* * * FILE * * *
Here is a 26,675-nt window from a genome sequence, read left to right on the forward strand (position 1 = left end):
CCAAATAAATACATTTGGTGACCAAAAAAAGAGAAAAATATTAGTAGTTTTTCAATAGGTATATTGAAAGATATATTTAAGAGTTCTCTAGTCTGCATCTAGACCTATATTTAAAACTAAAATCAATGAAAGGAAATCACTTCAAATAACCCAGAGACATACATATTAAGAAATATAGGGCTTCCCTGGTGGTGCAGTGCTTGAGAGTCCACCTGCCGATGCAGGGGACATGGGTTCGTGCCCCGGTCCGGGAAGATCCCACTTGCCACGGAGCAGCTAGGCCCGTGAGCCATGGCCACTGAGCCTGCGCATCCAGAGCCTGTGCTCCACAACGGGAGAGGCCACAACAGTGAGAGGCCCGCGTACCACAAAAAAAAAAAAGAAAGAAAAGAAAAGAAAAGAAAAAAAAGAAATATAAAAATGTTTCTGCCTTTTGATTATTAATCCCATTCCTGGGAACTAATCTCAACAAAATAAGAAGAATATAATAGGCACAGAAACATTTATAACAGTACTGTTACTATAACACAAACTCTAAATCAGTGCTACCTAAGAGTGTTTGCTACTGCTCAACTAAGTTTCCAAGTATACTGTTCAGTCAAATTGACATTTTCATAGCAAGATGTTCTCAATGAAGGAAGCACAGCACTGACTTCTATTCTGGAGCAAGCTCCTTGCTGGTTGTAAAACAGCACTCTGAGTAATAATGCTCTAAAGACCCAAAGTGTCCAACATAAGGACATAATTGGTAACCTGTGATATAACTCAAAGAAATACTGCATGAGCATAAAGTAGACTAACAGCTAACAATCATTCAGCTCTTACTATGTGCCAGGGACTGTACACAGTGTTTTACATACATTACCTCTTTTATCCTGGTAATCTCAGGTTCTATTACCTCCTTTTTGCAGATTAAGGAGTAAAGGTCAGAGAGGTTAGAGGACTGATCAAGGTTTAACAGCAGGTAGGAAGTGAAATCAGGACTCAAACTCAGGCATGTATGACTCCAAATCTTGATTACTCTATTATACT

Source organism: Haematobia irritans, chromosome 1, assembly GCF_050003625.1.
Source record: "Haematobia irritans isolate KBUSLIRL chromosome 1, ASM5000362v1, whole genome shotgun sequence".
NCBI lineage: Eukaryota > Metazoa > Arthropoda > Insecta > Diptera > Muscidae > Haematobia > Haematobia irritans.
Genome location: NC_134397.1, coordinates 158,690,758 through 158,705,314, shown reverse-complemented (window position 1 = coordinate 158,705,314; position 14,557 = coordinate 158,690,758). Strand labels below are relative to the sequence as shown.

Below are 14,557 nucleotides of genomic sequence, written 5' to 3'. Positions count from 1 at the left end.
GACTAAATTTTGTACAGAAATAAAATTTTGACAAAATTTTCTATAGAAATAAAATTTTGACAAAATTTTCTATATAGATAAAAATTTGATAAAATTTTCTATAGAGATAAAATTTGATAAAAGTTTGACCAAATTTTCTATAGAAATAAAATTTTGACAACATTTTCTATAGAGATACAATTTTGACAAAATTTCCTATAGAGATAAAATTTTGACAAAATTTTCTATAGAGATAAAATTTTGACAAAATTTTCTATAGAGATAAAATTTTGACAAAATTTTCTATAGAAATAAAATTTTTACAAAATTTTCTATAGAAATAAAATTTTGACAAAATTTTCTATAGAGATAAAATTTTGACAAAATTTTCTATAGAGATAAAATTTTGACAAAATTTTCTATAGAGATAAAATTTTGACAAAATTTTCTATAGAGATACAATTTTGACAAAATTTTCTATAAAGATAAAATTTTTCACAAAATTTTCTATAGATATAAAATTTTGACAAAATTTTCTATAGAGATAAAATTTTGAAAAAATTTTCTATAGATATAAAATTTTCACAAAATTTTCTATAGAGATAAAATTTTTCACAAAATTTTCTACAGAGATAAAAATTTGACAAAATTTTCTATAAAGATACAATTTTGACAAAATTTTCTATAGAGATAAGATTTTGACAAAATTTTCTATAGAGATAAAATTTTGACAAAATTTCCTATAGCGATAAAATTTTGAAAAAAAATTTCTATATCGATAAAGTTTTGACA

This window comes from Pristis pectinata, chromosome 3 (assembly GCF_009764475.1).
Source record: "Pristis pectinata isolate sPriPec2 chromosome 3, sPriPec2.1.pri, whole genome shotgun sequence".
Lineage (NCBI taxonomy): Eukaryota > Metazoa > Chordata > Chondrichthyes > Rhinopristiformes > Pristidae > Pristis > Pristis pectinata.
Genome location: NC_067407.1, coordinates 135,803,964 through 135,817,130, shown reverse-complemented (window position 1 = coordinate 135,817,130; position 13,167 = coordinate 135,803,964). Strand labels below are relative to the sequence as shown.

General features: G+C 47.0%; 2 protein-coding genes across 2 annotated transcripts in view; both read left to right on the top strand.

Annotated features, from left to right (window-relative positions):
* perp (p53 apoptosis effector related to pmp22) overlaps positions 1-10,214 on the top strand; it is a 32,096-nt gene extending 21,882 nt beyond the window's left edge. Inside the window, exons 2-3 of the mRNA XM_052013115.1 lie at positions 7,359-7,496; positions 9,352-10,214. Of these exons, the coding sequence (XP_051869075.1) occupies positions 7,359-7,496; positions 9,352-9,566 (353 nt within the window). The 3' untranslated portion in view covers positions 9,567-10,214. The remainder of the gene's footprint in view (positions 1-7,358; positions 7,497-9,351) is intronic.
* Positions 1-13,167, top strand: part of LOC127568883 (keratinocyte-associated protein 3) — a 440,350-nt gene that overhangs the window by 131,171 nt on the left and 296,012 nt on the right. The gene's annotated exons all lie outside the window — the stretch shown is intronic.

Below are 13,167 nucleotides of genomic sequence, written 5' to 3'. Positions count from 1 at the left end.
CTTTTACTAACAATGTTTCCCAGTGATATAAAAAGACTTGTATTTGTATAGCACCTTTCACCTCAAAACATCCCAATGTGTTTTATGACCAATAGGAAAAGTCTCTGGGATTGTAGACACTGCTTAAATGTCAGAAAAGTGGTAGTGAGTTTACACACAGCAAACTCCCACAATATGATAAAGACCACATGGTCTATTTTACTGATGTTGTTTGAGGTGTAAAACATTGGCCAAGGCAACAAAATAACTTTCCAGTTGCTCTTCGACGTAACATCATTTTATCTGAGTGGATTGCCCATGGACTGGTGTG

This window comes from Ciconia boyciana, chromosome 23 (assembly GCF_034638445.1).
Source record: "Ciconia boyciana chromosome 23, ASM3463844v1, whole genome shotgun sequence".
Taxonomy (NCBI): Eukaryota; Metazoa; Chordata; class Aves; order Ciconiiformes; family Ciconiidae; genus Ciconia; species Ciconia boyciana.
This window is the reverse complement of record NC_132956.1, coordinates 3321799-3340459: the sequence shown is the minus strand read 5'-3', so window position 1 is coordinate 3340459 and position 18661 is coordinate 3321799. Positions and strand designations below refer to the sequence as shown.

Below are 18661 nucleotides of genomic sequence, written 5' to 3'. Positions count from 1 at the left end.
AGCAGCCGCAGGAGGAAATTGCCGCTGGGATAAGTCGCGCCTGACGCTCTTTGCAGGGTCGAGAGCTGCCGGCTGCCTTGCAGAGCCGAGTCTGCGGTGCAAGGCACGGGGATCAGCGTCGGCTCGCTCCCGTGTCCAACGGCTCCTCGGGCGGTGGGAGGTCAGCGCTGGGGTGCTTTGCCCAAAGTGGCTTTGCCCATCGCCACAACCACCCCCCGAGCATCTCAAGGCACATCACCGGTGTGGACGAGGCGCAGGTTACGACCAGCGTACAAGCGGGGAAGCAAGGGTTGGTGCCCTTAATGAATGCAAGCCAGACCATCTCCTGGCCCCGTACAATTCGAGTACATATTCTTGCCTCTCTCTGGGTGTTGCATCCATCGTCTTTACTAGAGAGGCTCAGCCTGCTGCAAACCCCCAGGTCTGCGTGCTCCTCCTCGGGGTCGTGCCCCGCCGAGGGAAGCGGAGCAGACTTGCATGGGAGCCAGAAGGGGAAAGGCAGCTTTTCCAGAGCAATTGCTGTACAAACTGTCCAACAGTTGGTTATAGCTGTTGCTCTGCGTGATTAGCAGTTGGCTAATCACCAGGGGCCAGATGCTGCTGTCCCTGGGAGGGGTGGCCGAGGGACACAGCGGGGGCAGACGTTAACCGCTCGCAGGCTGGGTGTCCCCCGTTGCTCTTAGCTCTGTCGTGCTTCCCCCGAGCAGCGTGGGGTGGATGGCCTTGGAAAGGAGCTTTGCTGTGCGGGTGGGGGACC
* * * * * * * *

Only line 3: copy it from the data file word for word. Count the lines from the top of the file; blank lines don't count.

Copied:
Source organism: Haematobia irritans, chromosome 1, assembly GCF_050003625.1.